Ann Curry holds press conference in Pullman prior to accepting Murrow award from WSU

On the campus of Washington State University, Monday, April 4, 2022. Credit: WSU News

By Eliza Callis, WSU News

Journalist Ann Curry spoke about the challenges and achievements of her career and future of journalism to students at a press conference Monday, April 4 in Pullman.

Curry is in Pullman to accept the Murrow Lifetime Achievement Award at the Edward R. Murrow College of Communication’s 46th Murrow Symposium.

The Murrow Lifetime Achievement Award honors journalists committed to excellence in their fields that epitomize the career of Edward R. Murrow. Recipients of the award present a public address at the symposium.

At Monday’s press conference, Curry was asked questions by students and discussed work-life balance, career motivations, the mental health of reporters, being a woman in journalism, and ethical storytelling.

When asked about the future of journalism, Curry told students that she had a lot of hope for the future generation’s reporters.

“I think that your generation of young, rising journalists is fully awake, in a way past generations have not been, to reasons why truth must be defended,” she said.

Curry’s career has focused on humanitarian work and telling stories of those suffering from refugee crises, natural disasters, or war for more than 30 years. She has reported globally in the Middle East, Africa, and Asia, becoming a leader in amplifying the voices of those who are underrepresented in the media.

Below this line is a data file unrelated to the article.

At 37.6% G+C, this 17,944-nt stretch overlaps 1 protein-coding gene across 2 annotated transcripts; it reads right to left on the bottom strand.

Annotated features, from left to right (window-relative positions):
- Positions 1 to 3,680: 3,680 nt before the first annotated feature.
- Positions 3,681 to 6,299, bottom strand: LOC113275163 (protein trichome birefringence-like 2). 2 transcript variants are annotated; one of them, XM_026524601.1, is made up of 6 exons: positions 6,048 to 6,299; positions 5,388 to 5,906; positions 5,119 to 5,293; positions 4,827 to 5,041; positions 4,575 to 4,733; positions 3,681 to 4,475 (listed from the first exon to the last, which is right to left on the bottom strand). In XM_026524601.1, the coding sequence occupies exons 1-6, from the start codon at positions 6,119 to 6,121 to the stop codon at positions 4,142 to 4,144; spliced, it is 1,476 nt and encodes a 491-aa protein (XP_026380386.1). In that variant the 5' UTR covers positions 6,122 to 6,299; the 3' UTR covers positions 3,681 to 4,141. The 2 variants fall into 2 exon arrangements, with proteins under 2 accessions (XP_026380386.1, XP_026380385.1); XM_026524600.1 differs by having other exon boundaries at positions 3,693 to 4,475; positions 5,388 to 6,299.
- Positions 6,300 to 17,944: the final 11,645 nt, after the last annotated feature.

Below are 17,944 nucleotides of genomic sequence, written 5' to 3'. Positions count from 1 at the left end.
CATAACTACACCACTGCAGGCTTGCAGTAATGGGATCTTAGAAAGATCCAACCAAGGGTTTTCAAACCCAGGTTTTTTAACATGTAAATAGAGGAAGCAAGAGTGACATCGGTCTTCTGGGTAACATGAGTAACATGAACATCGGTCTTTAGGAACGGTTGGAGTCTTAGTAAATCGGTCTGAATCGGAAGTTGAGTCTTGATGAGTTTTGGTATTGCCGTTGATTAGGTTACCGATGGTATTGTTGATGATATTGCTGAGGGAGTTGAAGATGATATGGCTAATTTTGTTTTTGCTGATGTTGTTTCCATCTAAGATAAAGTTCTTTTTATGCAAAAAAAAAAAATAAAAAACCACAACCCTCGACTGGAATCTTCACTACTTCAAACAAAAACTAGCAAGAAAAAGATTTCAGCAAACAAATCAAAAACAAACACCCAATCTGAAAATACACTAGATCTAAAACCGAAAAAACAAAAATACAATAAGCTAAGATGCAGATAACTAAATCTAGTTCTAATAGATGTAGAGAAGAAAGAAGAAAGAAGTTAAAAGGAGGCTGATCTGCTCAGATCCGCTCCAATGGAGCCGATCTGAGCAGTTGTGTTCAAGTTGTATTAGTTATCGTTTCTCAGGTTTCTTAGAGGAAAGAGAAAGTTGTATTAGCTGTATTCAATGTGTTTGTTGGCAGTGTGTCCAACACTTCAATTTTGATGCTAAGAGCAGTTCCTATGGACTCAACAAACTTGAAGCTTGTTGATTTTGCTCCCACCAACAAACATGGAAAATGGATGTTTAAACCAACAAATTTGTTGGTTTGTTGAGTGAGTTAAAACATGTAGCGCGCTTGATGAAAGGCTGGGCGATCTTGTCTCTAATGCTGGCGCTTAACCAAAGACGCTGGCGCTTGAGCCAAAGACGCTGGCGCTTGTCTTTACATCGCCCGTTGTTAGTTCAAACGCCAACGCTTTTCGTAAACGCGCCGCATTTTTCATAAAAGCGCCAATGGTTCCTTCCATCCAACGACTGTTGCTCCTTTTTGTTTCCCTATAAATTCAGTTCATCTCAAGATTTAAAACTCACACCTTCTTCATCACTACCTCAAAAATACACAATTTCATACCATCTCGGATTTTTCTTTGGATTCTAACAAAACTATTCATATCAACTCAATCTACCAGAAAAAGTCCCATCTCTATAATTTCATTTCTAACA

“If you want to be a hard-news journalist, you have to be a fighter,” she said.

Curry told a story about when she asked her father what she should do with her life and he told her she should pursue a career that provides service and help to someone else. She said she sees journalism as a service job, like an EMT or doctor.

Curry worked for NBC News for 25 years until she left in 2015 to launch her own multi-platform media startup. She worked first as a correspondent for NBC in Chicago and then as the second-longest serving news anchor for the Today Show.

“Curry’s work stands as a testament to using communication for the common good. I am particularly impressed with her consistent, in-depth reporting on stories concerning the human condition throughout her extensive career,” Bruce Pinkleton, dean of WSU’s College of Communication told WSU Insider.

Curry ended the press conference by thanking and applauding the audience.

On Tuesday, Curry will give her keynote speech and accept the Lifetime Achievement award.